A pipeline project in northeast B.C. has been given the go-ahead, pending its proponent meeting 26 conditions set out by Victoria. The province has issued an environmental assessment certificate to Plateau Pipe Line Ltd., a subsidiary of Pembina, for the Northeast British Columbia Expansion project. The project is an approximately 147-kilometre long pipeline that will transport natural gas liquids, including condensate, propane, and butane, or other combinations of natural gas liquids. The proposed pipeline would run from northwest of Wonowon to an existing terminal near Taylor. The project will operate for a minimum of 25 years and have a transmission capacity of approximately 75,000 barrels per day (or 12,000 cubic metres per day). The decision was made after considering a review led by British Columbia’s Environmental Assessment Office. There are 26 conditions that are attached to the environmental assessment certificate. Design requirements are specified in a certified project description. Each of the conditions and the certified project description are legally-binding requirements that Plateau Pipe Line Ltd. must meet to be in compliance with the environmental assessment certificate. The certificate conditions were developed following consultation and input from Aboriginal groups, government agencies, local governments, communities and the public. Key conditions for the project require Plateau Pipe Line Ltd. to: •protect moose during construction by restricting activities near suitable habitat during the moose calving season; •undertake wetland surveys prior to starting construction to inform the development of a wetland management plan, and compensate for any permanent loss of wetlands or wetland function; •develop additional mitigation measures to protect fish and wildlife if construction activities are to take place outside of least- risk timing windows; •undertake surveys prior to starting construction and develop site-specific mitigation measures to help protect endangered plants and ecological communities; •develop site-specific mitigation measures to help protect old growth forest; •develop a plan for protecting heritage resources, including engaging with Aboriginal groups and training Aboriginal monitors to identify heritage values; and •hire an environmental monitor for the construction phase, with the authority to stop work if necessary to prevent or reduce adverse effects from the project. Plateau Pipe Line Ltd. incorporated a number of features into the project design to avoid or reduce adverse effects, including: locating approximately 90 per cent of the pipeline route parallel to previously disturbed areas; using  existing accommodation to house workers; constructing the project over a short time period, with clean-up and reclamation concluded within one year; constructing during times with the least amount of risk for affecting fish and wildlife whenever possible; and avoiding many designated areas and known sensitive areas, including old- growth management areas, parks and protected areas, and designated ungulate winter ranges. The project will require various federal, provincial and local government permits to proceed. The Environmental Assessment Office will co-ordinate compliance management efforts with other government agencies to ensure that the office is satisfied that the certificate conditions are met throughout the life of the project.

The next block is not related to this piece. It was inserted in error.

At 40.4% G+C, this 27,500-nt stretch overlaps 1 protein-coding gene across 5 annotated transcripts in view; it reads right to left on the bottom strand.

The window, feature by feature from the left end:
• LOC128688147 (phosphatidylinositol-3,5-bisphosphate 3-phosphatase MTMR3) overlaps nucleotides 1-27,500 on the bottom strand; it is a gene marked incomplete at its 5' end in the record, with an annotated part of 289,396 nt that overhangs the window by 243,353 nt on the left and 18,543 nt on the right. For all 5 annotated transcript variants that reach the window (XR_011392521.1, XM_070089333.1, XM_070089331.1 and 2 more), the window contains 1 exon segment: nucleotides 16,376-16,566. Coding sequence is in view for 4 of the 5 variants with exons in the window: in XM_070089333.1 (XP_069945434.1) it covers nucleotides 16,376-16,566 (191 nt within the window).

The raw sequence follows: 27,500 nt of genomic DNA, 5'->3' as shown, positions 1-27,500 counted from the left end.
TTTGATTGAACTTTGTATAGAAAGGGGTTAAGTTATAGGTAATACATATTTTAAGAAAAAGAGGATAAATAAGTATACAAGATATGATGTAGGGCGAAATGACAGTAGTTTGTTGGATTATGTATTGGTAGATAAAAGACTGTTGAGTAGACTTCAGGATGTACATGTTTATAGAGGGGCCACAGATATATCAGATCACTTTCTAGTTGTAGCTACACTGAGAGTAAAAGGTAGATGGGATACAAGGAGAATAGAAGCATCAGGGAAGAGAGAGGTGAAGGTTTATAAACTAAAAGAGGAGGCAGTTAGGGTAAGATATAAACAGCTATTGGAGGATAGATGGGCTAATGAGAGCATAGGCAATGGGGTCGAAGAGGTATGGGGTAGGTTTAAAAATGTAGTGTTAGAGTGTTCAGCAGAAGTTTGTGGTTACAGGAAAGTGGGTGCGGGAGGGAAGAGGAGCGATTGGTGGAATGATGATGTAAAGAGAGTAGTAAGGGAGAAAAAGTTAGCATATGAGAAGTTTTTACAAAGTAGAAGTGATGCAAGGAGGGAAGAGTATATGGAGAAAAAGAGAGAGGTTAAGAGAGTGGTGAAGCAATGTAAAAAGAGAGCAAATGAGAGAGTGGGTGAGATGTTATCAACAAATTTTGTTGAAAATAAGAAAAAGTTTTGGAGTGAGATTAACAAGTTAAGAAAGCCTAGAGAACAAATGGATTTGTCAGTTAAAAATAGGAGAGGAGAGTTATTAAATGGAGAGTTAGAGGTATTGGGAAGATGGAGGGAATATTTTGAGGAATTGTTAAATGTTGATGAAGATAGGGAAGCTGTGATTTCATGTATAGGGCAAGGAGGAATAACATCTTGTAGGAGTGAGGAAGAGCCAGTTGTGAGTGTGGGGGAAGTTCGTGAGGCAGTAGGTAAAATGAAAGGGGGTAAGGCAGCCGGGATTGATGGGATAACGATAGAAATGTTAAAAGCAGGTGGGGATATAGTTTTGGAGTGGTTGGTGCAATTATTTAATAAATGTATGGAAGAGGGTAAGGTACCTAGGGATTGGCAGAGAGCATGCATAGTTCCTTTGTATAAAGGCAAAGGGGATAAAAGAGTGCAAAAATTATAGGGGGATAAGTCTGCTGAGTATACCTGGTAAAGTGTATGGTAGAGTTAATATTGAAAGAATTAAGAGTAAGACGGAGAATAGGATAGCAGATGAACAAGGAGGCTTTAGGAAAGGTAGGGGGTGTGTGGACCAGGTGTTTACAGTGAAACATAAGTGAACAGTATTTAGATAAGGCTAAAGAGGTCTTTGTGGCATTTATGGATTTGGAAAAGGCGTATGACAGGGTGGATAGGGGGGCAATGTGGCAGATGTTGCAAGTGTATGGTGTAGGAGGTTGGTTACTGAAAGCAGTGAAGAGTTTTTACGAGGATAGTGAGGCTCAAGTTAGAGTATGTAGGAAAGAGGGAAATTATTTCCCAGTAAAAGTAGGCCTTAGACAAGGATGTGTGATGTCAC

Plateau Pipeline gets EAO certificate